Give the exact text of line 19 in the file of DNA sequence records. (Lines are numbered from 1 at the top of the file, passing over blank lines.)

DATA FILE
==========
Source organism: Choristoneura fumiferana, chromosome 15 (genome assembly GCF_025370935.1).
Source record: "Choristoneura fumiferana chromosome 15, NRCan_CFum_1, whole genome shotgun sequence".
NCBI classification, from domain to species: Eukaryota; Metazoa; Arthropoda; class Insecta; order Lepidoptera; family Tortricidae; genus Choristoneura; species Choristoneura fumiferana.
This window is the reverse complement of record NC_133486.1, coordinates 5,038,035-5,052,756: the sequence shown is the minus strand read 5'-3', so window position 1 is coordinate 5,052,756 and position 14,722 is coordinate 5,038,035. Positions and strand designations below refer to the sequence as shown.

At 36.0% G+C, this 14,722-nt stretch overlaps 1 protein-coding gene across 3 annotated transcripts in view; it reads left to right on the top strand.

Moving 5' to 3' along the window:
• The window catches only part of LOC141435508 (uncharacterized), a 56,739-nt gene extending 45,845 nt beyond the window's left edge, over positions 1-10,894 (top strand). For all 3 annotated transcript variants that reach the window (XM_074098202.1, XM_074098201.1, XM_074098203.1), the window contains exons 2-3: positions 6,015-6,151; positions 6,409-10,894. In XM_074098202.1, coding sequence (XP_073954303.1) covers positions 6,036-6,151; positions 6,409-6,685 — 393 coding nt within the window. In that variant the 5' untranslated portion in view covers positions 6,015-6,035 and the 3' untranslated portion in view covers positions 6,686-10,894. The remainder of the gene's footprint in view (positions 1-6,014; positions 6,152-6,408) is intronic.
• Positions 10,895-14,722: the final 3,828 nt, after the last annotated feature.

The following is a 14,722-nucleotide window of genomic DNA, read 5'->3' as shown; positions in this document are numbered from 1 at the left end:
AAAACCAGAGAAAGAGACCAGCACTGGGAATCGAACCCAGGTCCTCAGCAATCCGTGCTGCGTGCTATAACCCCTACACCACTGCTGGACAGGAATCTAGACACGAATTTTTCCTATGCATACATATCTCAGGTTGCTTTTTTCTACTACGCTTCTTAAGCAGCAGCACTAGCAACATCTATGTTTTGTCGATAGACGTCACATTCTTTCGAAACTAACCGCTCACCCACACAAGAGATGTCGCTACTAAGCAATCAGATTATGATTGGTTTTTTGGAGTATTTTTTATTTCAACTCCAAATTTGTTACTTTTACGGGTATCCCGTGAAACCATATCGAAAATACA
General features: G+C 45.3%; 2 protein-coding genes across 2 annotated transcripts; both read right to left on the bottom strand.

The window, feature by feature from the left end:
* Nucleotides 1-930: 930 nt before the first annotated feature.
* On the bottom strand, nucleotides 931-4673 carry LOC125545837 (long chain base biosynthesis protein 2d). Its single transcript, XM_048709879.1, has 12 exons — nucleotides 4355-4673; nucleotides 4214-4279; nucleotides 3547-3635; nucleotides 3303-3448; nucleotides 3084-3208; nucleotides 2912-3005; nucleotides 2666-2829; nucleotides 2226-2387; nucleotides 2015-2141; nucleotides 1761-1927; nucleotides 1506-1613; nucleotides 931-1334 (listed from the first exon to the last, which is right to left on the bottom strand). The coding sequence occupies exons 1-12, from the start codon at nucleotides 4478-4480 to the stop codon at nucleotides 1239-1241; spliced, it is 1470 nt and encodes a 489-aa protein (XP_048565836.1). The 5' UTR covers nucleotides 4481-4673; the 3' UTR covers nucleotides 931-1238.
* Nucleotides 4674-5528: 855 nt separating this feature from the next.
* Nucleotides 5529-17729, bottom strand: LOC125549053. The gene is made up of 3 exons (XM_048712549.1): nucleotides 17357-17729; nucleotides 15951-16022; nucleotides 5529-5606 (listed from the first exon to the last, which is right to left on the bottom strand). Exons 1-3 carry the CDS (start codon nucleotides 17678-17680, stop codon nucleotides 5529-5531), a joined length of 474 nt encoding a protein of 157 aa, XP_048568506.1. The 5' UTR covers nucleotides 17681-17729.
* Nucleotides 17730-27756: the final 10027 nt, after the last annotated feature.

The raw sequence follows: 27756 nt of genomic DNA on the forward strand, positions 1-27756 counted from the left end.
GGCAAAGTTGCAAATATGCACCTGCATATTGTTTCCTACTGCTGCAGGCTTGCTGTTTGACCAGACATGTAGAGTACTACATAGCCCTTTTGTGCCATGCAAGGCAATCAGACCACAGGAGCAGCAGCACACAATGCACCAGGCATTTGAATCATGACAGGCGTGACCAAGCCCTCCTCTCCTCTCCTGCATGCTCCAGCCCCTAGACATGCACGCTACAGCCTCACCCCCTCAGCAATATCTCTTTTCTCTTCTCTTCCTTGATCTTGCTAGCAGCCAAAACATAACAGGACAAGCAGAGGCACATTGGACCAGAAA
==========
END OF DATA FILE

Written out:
GGCAAAGTTGCAAATATGCACCTGCATATTGTTTCCTACTGCTGCAGGCTTGCTGTTTGACCAGACATGTAGAGTACTACATAGCCCTTTTGTGCCATGCAAGGCAATCAGACCACAGGAGCAGCAGCACACAATGCACCAGGCATTTGAATCATGACAGGCGTGACCAAGCCCTCCTCTCCTCTCCTGCATGCTCCAGCCCCTAGACATGCACGCTACAGCCTCACCCCCTCAGCAATATCTCTTTTCTCTTCTCTTCCTTGATCTTGCTAGCAGCCAAAACATAACAGGACAAGCAGAGGCACATTGGACCAGAAA